Mellem et al. reply:

Recently, we reported the first evidence of action potentials in the nervous system of C. elegans1. Approximately 50% of the regenerative events that we observed in response to current stimulation were isolated action potentials. The remaining 50% were followed by progression into a plateau potential and were altered by genetic or pharmacological manipulations. We also observed spontaneous all-or-none changes between hyperpolarized and depolarized states. Lockery et al. argue that the term 'action potential' should be reserved for a specific type of regenerative event that is associated with rate or spike timing coding schemes. In their view, a regenerative event should be called an action potential only if it meets three criteria: its amplitude is invariant, its waveform is invariant and it is intrinsically self-terminating. However, the broader scientific community does not use this narrow definition. In fact, action potentials are used to describe a wide variety of regenerative events found in neurons, adrenal and pituitary cells2,3, and even in algae and plant cells4. Probably the best-known examples of long and variable duration action potentials are found in cardiac cells. Another example is the action potential described in retinal horizontal cells, which is variable in magnitude, waveform and response to depolarizing stimuli5. A final example is the variable duration action potential identified in C. elegans pharyngeal muscle6. Indeed, the diversity of action potentials is enormous and recent studies have begun to elucidate the molecular mechanisms that lead to this diversity6,7.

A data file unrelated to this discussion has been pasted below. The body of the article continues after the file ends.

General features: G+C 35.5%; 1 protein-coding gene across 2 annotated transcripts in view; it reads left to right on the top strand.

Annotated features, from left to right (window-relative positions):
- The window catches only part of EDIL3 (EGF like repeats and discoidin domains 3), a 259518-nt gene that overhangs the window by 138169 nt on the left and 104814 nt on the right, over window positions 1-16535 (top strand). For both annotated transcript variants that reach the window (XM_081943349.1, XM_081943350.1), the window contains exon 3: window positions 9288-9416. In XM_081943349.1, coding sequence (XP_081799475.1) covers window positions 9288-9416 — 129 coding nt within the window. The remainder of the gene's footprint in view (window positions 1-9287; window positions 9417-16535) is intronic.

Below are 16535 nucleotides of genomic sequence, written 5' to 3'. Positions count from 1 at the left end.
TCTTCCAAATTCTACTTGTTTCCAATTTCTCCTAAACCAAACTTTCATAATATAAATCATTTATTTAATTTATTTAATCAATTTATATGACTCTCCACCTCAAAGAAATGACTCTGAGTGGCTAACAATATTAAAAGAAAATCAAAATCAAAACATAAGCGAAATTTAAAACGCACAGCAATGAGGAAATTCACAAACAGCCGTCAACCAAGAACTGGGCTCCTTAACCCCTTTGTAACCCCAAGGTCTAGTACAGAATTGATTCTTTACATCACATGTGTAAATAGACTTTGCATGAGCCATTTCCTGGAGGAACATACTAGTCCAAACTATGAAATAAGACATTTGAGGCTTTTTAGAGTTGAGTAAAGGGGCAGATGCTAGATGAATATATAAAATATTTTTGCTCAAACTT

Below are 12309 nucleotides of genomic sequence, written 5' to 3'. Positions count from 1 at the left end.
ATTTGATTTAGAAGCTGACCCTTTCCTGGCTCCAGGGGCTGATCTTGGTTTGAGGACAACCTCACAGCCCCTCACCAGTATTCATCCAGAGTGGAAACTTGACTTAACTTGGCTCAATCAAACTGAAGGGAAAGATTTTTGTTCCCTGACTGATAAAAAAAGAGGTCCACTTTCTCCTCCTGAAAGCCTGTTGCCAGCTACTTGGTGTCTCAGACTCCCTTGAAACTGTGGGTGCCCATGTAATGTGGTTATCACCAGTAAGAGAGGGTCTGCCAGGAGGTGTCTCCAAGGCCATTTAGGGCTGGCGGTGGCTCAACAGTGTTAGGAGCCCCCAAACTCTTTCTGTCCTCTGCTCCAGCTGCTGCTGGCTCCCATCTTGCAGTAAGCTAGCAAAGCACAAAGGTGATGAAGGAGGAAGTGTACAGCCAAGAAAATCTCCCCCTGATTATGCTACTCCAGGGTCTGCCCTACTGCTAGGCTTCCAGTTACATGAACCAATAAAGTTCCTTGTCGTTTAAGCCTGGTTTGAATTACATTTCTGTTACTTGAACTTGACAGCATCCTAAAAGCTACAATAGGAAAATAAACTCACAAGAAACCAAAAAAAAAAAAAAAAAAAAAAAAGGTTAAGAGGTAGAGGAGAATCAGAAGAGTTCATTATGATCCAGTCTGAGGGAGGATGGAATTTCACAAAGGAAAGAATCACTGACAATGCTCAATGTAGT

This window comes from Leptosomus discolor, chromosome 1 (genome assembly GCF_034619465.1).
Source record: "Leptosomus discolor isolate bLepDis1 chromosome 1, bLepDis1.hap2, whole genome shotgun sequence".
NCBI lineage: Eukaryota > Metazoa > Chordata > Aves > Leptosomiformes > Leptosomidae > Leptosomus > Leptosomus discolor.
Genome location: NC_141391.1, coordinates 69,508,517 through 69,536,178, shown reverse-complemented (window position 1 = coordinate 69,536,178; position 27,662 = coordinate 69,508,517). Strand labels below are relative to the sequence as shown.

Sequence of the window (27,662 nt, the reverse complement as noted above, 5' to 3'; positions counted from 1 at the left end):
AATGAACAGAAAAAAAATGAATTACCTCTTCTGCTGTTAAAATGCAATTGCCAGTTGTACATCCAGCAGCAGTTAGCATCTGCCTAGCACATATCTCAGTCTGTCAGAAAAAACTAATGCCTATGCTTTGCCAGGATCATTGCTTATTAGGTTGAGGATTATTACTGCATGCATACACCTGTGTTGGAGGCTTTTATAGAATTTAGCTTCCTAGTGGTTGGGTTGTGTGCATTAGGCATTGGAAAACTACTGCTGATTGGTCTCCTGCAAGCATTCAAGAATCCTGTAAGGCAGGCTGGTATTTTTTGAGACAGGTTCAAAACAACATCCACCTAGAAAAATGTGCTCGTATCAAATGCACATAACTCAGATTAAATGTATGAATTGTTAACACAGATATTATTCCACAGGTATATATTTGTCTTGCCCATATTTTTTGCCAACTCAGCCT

The regenerative events that we have described in C. elegans are diverse: at times they have reproducible, stereotyped waveforms (data not shown), at others they are associated with long-lived plateau states (Fig. 3g of ref. 1), and at yet other times they show spontaneous fluctuations of invariant amplitude (Fig. 1e of ref. 1). These findings should be of considerable importance to current efforts to model network activity in C. elegans. Because an earlier study suggested that all neurons in C. elegans shared “...a common mechanism of sensitivity and dynamic range”8, modeling studies might make the assumption that all responses are simply graded in C. elegans; however, our studies clearly indicate the presence of regenerative, highly nonlinear voltage changes in at least some neurons1.

These are exciting times for C. elegans neurobiology. Our initial observations raise a multitude of fascinating questions about the cellular and synaptic signaling mechanisms that contribute to action potential generation and plateau potentials, as well as the importance of this digital-like signaling for circuit function. Undoubtedly, future studies that address these questions and others will help to reveal fundamental strategies for information processing by nervous systems.